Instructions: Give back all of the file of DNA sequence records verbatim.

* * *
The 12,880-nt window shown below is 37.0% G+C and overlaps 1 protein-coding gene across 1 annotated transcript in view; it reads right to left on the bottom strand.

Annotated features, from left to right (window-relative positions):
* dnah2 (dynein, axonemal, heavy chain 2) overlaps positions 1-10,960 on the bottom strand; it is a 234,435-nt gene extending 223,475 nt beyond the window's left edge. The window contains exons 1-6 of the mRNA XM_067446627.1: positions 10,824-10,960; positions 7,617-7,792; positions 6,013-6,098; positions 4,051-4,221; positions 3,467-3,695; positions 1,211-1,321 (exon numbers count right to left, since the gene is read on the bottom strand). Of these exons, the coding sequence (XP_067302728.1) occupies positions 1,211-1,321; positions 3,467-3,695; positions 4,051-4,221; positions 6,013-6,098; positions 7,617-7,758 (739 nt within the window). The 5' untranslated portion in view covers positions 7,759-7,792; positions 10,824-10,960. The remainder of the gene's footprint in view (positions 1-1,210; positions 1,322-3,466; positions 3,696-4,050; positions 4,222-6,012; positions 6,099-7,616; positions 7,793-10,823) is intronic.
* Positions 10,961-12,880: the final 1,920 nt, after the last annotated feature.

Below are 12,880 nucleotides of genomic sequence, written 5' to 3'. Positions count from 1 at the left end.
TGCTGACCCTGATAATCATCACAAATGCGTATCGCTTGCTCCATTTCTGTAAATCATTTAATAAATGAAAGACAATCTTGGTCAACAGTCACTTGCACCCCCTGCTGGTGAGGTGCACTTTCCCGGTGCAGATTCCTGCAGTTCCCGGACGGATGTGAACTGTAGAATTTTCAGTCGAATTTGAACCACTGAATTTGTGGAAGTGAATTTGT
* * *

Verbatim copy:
The 12,880-nt window shown below is 37.0% G+C and overlaps 1 protein-coding gene across 1 annotated transcript in view; it reads right to left on the bottom strand.

Annotated features, from left to right (window-relative positions):
* dnah2 (dynein, axonemal, heavy chain 2) overlaps positions 1-10,960 on the bottom strand; it is a 234,435-nt gene extending 223,475 nt beyond the window's left edge. The window contains exons 1-6 of the mRNA XM_067446627.1: positions 10,824-10,960; positions 7,617-7,792; positions 6,013-6,098; positions 4,051-4,221; positions 3,467-3,695; positions 1,211-1,321 (exon numbers count right to left, since the gene is read on the bottom strand). Of these exons, the coding sequence (XP_067302728.1) occupies positions 1,211-1,321; positions 3,467-3,695; positions 4,051-4,221; positions 6,013-6,098; positions 7,617-7,758 (739 nt within the window). The 5' untranslated portion in view covers positions 7,759-7,792; positions 10,824-10,960. The remainder of the gene's footprint in view (positions 1-1,210; positions 1,322-3,466; positions 3,696-4,050; positions 4,222-6,012; positions 6,099-7,616; positions 7,793-10,823) is intronic.
* Positions 10,961-12,880: the final 1,920 nt, after the last annotated feature.

Below are 12,880 nucleotides of genomic sequence, written 5' to 3'. Positions count from 1 at the left end.
TGCTGACCCTGATAATCATCACAAATGCGTATCGCTTGCTCCATTTCTGTAAATCATTTAATAAATGAAAGACAATCTTGGTCAACAGTCACTTGCACCCCCTGCTGGTGAGGTGCACTTTCCCGGTGCAGATTCCTGCAGTTCCCGGACGGATGTGAACTGTAGAATTTTCAGTCGAATTTGAACCACTGAATTTGTGGAAGTGAATTTGT